River Erosion Causes Increasingly More Earthquakes To Occur In The “Wrong” Places


Lately, more and more earthquakes happen in the “wrong” places, hitting regions of the Earth where seisms should not take place. According to new research, however, the scientists might have an explanation for this mysterious situation. Namely, river erosion is the culprit for the increasing number of earthquakes that occur in the “wrong” places, far from the edges of tectonic plates which usually cause seisms.

When we think about earthquakes, we always believe that tectonic plates are causing them due to the friction and pressure that builds up as they move up against each other. However, according to the new study carried out by scientists from the University of Kentucky and Colorado State University, published in the Geophysical Research Letters journal, more and more earthquakes are caused by river erosion.

“We’re taught in introductory geology that the vast majority of earthquakes occur at plate tectonic boundaries, such as in Japan and along the San Andreas fault zone,” said Ryan Thigpen from the University of Kentucky.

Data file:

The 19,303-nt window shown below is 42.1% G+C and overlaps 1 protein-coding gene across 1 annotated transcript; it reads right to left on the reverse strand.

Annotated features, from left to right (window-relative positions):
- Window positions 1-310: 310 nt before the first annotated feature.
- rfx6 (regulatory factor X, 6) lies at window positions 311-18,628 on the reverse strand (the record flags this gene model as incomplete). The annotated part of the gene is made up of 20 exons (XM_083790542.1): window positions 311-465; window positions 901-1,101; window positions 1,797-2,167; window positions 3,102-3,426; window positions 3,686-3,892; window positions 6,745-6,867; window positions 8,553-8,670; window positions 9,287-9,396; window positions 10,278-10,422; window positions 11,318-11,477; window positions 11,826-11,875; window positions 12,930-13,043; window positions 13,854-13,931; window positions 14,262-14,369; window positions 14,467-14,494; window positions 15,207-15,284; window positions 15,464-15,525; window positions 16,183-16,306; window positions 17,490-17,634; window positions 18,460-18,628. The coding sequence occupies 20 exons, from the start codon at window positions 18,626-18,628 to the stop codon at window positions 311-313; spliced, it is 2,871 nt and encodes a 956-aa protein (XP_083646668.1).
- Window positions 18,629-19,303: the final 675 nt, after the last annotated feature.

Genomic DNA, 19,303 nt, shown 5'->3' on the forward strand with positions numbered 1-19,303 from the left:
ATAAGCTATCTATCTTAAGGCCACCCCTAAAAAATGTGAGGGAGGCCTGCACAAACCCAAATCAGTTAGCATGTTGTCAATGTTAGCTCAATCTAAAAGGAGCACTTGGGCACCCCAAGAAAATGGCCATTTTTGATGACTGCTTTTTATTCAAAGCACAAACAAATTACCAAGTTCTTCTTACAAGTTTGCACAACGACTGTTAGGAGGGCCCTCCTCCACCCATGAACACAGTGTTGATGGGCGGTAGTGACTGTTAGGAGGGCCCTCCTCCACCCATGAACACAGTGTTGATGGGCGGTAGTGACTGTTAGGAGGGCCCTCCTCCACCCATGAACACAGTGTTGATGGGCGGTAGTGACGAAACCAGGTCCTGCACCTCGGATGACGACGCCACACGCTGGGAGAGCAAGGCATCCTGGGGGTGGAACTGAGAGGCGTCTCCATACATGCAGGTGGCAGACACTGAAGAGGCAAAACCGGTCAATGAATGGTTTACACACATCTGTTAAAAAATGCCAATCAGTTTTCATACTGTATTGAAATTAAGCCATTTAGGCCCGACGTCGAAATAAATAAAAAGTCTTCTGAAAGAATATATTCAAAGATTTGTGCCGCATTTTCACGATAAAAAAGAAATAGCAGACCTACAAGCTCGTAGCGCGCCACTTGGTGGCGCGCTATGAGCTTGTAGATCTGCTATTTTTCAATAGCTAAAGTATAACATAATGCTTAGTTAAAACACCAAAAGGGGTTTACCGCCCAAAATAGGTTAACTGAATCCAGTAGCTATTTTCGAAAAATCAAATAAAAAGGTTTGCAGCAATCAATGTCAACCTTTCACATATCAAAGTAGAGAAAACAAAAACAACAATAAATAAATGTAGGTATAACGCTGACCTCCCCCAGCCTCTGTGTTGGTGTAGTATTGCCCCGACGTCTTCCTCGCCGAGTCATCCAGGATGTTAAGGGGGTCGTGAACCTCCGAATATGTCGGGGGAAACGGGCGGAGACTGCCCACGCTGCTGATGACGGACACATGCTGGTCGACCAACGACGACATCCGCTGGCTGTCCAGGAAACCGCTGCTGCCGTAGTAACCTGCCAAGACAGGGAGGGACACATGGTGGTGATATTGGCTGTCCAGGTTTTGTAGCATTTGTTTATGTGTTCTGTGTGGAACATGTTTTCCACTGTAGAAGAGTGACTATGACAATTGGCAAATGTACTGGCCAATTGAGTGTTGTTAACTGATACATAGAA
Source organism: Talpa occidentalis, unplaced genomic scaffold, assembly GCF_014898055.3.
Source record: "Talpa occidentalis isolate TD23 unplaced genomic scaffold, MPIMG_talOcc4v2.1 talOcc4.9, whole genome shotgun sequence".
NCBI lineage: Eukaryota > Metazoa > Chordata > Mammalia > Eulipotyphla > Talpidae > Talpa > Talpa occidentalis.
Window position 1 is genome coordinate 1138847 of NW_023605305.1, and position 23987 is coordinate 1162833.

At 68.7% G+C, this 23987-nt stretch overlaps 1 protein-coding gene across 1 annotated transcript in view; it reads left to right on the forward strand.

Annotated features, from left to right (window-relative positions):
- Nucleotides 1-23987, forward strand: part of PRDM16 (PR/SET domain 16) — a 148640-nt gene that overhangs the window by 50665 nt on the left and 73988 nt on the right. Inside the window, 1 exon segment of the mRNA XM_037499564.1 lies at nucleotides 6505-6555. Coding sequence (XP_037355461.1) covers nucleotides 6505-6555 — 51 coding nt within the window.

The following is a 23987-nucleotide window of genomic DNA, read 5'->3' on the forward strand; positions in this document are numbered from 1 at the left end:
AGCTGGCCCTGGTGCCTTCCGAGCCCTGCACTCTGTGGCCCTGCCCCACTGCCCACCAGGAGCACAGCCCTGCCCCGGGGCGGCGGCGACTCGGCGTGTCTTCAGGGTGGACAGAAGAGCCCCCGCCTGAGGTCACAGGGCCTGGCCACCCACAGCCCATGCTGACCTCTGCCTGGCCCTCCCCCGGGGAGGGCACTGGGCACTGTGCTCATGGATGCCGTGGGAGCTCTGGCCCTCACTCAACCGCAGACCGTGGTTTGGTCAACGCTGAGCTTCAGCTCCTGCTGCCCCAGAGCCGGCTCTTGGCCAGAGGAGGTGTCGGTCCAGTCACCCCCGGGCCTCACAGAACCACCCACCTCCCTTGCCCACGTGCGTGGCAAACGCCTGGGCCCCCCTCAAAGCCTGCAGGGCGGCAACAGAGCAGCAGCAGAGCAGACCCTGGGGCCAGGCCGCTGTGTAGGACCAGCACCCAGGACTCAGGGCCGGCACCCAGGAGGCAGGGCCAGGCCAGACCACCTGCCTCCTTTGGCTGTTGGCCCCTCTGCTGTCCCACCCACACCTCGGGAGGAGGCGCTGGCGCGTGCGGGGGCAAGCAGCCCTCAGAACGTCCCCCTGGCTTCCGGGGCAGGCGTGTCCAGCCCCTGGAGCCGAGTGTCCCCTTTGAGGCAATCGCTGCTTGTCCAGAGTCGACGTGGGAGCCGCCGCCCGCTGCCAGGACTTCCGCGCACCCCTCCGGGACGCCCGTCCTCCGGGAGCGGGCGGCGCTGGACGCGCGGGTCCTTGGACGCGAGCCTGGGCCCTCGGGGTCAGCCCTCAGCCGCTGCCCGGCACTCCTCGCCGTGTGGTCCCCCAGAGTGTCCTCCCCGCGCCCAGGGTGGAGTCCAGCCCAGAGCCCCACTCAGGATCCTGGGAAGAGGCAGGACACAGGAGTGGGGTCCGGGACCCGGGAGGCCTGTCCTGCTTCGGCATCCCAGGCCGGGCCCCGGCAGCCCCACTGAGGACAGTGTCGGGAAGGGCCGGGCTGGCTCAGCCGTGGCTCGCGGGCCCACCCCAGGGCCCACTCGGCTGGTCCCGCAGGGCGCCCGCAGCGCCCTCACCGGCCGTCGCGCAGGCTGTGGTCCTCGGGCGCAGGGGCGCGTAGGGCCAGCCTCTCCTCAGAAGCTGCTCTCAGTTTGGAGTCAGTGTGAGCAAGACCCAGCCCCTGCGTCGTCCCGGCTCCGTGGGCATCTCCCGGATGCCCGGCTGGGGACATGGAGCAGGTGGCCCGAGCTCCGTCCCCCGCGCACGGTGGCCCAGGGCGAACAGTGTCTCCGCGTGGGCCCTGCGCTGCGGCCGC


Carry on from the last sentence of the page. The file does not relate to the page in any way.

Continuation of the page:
River Erosion Is Behind The Increasing Number Of Earthquakes That Occur In The “Wrong” Places

“While [the tectonic plates theory] is true, it doesn’t explain those earthquakes that frequently occur in areas such as the East Tennessee and New Madrid seismic zones,” added Ryan Thigpen.

Sean Gallen, a researcher from the Colorado State University, and Ryan Thigpen employed computer simulations to reproduce the removal of 150 meters of rock via river erosion. The results matched the seismic activity the researchers have recorded in East Tennessee over the last century. In case long-term river erosion would indeed be added to the accepted earthquakes models, the scientists might be able to prevent seisms with greater accuracy so that they could save more lives and properties.

“Previously, geologists have speculated about some of the driving mechanisms behind the seismicity, but new and sometimes radical ideas are now allowing us to consider this from an entirely new perspective,” concluded Ryan Thigpen.


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